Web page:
3. It's best not to give fruit juice to birds because it tends to be very high in sugars. Even if your little ones did enjoy fruit, once or twice a week would be the maximum times they could have it. However, if you have trouble introducing carrot, celery, or other veggies like that to them that aren't leafy greens, you can make juice out of these (carrot is great for that!) and offer it to them that way. Many members have had success introducing them to veggies in that way, and sometimes they even soak their seed or pellets in it so they acquire a taste for it
I hope that helped!
EDIT: Oh, I see I was posting at the same time as everyone else
and Princess Mallorn!
Thank you to Deb for her wonderful Faery magic
First thing I'd advise is not to stop providing your fids with a variety of veg. Mix it up - place it in different places, whole, chopped, shredded, hidden (they love foraging). At least if it's available, they can still go for it. The same with fruit - if they're not taking to it, vary it up by hiding it, or making them climb or forage to get to it. Roll it in seed/millet and hang it from the top of the cage. I wouldn't put juice in, though - too much sugar.
Second - I place one drop of ACV into my fids' water every day. Shake it up first so the 'Mother' enzyme is active.
Third - I've never given my fids vitamin drops. It helps that they eat whatever they're given. Have you tried eating veg and fruit in front of them? Our fids are bright little things and well known to learn new things when they're repeated.
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One of the most important aspects of ACV is that the mild acidity discourages harmful mold and bacteria that often support each other when they attack a bird.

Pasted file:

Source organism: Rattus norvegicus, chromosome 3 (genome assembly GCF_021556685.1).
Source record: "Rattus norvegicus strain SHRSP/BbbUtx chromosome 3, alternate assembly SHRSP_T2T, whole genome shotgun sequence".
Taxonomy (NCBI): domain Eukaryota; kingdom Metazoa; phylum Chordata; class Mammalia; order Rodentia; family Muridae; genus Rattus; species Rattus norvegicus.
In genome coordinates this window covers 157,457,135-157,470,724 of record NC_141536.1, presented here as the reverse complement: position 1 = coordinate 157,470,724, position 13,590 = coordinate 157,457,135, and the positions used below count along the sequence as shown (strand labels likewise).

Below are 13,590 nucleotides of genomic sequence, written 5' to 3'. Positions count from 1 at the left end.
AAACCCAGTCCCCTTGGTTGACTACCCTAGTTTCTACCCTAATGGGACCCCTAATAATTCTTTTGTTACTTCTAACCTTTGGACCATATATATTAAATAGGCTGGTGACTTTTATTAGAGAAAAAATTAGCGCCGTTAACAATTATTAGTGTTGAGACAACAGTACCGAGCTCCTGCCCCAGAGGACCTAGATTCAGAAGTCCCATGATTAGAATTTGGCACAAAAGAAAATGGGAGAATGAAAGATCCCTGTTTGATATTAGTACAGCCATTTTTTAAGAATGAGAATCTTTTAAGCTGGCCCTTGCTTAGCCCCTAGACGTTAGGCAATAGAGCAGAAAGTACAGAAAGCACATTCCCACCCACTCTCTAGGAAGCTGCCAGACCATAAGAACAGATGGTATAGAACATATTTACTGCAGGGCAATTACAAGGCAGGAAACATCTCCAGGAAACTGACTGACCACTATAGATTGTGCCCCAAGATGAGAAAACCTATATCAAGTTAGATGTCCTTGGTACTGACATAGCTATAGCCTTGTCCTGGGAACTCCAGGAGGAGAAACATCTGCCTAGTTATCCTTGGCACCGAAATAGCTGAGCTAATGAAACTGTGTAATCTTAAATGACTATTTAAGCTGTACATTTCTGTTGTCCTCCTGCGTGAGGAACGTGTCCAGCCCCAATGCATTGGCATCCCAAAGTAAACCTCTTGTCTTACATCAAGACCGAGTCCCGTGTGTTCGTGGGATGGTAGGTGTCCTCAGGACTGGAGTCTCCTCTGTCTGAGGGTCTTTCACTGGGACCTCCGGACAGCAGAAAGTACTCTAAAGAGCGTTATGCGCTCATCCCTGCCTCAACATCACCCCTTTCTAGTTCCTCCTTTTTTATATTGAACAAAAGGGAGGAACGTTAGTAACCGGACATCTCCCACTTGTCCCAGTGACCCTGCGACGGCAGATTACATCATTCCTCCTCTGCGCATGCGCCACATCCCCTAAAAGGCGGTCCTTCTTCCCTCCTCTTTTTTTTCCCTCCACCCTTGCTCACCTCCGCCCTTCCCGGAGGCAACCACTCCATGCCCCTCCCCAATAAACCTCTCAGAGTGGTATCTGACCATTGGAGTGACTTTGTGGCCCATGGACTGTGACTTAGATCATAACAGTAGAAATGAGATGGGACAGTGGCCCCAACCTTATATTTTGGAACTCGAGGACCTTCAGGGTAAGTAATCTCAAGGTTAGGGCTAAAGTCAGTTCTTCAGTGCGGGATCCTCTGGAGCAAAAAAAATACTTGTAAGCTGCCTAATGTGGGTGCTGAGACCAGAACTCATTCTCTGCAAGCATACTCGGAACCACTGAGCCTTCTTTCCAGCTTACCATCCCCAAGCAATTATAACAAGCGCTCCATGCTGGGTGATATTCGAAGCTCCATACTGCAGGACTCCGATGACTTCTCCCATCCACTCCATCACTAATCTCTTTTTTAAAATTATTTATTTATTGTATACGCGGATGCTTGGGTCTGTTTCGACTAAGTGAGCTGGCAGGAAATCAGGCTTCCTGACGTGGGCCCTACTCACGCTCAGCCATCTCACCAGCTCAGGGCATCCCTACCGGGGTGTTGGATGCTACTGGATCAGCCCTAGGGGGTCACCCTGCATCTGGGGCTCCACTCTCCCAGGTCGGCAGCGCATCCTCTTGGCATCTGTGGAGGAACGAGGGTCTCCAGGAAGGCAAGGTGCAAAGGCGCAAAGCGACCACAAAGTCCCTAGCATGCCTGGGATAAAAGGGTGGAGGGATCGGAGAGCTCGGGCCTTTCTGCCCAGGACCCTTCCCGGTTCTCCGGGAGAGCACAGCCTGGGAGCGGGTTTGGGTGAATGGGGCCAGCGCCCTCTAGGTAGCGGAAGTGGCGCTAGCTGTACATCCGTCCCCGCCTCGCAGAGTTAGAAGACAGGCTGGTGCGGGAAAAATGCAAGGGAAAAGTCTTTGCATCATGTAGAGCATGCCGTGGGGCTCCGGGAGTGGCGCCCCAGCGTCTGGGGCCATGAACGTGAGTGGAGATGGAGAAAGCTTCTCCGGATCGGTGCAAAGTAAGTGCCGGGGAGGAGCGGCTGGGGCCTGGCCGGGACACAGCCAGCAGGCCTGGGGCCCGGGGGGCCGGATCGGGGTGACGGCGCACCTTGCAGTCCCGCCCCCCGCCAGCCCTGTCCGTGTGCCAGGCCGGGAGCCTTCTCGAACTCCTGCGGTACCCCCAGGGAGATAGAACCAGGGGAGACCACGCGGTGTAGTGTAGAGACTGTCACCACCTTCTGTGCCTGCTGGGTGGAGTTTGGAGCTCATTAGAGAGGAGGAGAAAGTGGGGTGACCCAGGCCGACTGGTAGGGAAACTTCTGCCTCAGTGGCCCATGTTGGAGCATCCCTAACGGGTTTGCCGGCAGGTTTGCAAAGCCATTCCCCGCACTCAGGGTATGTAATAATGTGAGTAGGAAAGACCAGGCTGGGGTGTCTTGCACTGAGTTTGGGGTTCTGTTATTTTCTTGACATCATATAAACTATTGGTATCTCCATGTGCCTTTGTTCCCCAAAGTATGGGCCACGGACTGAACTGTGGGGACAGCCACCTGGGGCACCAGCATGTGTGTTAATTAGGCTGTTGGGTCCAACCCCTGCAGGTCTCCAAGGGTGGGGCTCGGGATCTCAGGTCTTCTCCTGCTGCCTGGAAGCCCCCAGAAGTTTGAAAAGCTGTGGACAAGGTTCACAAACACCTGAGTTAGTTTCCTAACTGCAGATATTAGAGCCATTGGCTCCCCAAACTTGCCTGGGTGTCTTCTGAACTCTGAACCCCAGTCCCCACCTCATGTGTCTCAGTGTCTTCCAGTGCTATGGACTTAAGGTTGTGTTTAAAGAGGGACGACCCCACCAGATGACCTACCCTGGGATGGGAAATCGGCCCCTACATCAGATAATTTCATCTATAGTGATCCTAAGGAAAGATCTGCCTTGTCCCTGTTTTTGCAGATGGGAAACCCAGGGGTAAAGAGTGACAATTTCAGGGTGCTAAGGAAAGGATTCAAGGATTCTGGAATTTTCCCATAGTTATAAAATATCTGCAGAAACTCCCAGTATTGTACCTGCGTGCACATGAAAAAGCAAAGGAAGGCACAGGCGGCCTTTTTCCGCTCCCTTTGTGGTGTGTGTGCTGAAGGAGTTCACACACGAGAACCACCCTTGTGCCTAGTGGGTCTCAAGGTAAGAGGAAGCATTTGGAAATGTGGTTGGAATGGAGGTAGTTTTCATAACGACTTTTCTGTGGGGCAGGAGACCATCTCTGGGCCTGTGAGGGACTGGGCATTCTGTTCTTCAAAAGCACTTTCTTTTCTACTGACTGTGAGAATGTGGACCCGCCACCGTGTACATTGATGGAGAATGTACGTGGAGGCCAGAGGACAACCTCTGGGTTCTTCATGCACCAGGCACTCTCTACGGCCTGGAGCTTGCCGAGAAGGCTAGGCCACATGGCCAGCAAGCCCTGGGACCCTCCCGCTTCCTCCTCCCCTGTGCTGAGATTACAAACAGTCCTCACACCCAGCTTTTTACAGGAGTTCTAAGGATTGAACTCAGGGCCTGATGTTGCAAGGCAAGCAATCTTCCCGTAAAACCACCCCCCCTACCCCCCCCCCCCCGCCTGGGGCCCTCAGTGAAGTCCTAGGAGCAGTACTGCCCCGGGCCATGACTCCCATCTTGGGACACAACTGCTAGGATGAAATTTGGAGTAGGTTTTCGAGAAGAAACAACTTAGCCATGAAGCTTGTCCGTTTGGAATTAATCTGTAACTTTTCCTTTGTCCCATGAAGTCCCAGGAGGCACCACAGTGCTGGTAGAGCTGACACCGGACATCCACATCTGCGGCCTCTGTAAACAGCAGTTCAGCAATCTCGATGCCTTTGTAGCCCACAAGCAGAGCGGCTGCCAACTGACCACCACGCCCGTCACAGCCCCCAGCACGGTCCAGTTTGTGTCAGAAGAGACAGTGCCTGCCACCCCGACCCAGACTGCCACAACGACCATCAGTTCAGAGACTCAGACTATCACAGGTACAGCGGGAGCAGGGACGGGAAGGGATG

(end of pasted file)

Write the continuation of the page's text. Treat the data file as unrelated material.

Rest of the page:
Please do not forget the egg food and some form of biscuit. Mince your veggies and mix in the egg food.
We also sprinkle powdered Soluvite D and powdered minerals in the soft food.
The cuttle bone has gone through a transition of popularity with the most current thinking leaning toward powdered minerals.
We still use cuttlebone, brown iodine salt mineral wheels and manu roses as these seem to reduce to fine powder.
Powdered kelp is also good to supply the iodine needed in budgie diet.
We use liquid calcium for emergency treatment and breeding families.
We keep a small dish of powdered minerals available at all times.
It is interesting to watch how budgies very casually sample the minerals.
I like it when they lick and lick the mineral wheel and then pop up for a long drink of water.
We also give our birds in the aviary big tubs filled with a couple of inches of alfalfa.
They play and throw and nibble.
The alfalfa is full of vitamins in dried form.
We also like Herb Salad - both above sold by Lady Gouldian Finch.
We buy bales of alfalfa from the local feed store and split the bale with another breeder.
Another little treat we love is a grass seed/spinach/millet/biscuit ring that the budgies chew off the wood ring which then becomes a toy.
We buy these from Foster and Smith in bulk when they have a sale down around 2.15+-
Otherwise, it is expensive and we have a bunch of birds.
The herb salad provides flower and plant parts that our birds might use for self medication.
When you read the contents on the back of the bag, you'll understand why.
Again, our budgies really enjoy rooting around for just the right morsel.
We also sprout mung beans.
Nothing is more endearing than watching a chick walking around with this huge sprout hanging out of the beak.
We chose mung beans because it does not wilt as fast as the smaller seeds.
And, an experience breeder recommended it when we were new breeders.
We like to bake cornbread for our birds and we throw all sorts of veggies and a few seeds like anise -budgies love anise and flax.
I did a lot of research and decided budgies do not need grit but they do need the minerals like wild parrots find in licks.
Calcium is provided through Cuttlebone, but if a Avian vet recommends calcium it can be given in a liquid form. But as always make sure the Vet is an AVIAN qualified vet.
Thanks for all the great info in this thread, I am sure we all can get something out of it.